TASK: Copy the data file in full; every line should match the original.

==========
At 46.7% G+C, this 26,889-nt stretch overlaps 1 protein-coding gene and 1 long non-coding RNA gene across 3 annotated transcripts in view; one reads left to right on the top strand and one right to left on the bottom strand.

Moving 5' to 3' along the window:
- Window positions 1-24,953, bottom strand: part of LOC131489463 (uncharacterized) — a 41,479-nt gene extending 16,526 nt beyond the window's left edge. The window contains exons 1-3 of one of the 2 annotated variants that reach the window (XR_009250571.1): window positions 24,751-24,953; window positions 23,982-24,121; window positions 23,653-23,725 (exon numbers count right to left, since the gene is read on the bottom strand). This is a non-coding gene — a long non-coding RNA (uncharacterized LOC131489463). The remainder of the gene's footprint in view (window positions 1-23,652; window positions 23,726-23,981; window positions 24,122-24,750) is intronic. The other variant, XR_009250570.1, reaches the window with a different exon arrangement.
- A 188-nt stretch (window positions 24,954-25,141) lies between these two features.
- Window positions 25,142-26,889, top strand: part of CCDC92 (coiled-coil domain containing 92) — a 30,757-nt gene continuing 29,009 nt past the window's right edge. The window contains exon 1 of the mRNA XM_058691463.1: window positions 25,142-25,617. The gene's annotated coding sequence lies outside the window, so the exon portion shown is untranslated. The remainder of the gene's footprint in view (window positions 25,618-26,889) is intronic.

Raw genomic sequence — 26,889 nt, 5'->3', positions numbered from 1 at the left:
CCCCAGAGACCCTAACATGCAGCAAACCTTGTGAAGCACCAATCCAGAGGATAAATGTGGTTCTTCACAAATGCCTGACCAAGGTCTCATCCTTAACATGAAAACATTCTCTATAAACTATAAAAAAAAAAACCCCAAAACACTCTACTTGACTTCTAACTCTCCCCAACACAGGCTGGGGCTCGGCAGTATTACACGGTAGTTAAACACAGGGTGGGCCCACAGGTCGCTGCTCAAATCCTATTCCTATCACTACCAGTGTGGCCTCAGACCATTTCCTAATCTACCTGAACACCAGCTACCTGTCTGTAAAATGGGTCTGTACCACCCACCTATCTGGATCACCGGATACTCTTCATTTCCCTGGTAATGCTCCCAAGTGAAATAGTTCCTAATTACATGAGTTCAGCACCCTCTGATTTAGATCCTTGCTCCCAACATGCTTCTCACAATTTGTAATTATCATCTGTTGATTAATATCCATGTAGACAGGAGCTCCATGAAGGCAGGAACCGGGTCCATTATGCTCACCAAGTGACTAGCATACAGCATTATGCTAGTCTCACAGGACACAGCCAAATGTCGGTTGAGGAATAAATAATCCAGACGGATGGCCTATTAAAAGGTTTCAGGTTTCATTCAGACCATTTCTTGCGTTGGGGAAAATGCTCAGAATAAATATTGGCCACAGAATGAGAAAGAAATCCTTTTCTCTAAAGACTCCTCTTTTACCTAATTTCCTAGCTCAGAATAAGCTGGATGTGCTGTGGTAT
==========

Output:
At 46.7% G+C, this 26,889-nt stretch overlaps 1 protein-coding gene and 1 long non-coding RNA gene across 3 annotated transcripts in view; one reads left to right on the top strand and one right to left on the bottom strand.

Moving 5' to 3' along the window:
- Window positions 1-24,953, bottom strand: part of LOC131489463 (uncharacterized) — a 41,479-nt gene extending 16,526 nt beyond the window's left edge. The window contains exons 1-3 of one of the 2 annotated variants that reach the window (XR_009250571.1): window positions 24,751-24,953; window positions 23,982-24,121; window positions 23,653-23,725 (exon numbers count right to left, since the gene is read on the bottom strand). This is a non-coding gene — a long non-coding RNA (uncharacterized LOC131489463). The remainder of the gene's footprint in view (window positions 1-23,652; window positions 23,726-23,981; window positions 24,122-24,750) is intronic. The other variant, XR_009250570.1, reaches the window with a different exon arrangement.
- A 188-nt stretch (window positions 24,954-25,141) lies between these two features.
- Window positions 25,142-26,889, top strand: part of CCDC92 (coiled-coil domain containing 92) — a 30,757-nt gene continuing 29,009 nt past the window's right edge. The window contains exon 1 of the mRNA XM_058691463.1: window positions 25,142-25,617. The gene's annotated coding sequence lies outside the window, so the exon portion shown is untranslated. The remainder of the gene's footprint in view (window positions 25,618-26,889) is intronic.

Raw genomic sequence — 26,889 nt, 5'->3', positions numbered from 1 at the left:
CCCCAGAGACCCTAACATGCAGCAAACCTTGTGAAGCACCAATCCAGAGGATAAATGTGGTTCTTCACAAATGCCTGACCAAGGTCTCATCCTTAACATGAAAACATTCTCTATAAACTATAAAAAAAAAAACCCCAAAACACTCTACTTGACTTCTAACTCTCCCCAACACAGGCTGGGGCTCGGCAGTATTACACGGTAGTTAAACACAGGGTGGGCCCACAGGTCGCTGCTCAAATCCTATTCCTATCACTACCAGTGTGGCCTCAGACCATTTCCTAATCTACCTGAACACCAGCTACCTGTCTGTAAAATGGGTCTGTACCACCCACCTATCTGGATCACCGGATACTCTTCATTTCCCTGGTAATGCTCCCAAGTGAAATAGTTCCTAATTACATGAGTTCAGCACCCTCTGATTTAGATCCTTGCTCCCAACATGCTTCTCACAATTTGTAATTATCATCTGTTGATTAATATCCATGTAGACAGGAGCTCCATGAAGGCAGGAACCGGGTCCATTATGCTCACCAAGTGACTAGCATACAGCATTATGCTAGTCTCACAGGACACAGCCAAATGTCGGTTGAGGAATAAATAATCCAGACGGATGGCCTATTAAAAGGTTTCAGGTTTCATTCAGACCATTTCTTGCGTTGGGGAAAATGCTCAGAATAAATATTGGCCACAGAATGAGAAAGAAATCCTTTTCTCTAAAGACTCCTCTTTTACCTAATTTCCTAGCTCAGAATAAGCTGGATGTGCTGTGGTAT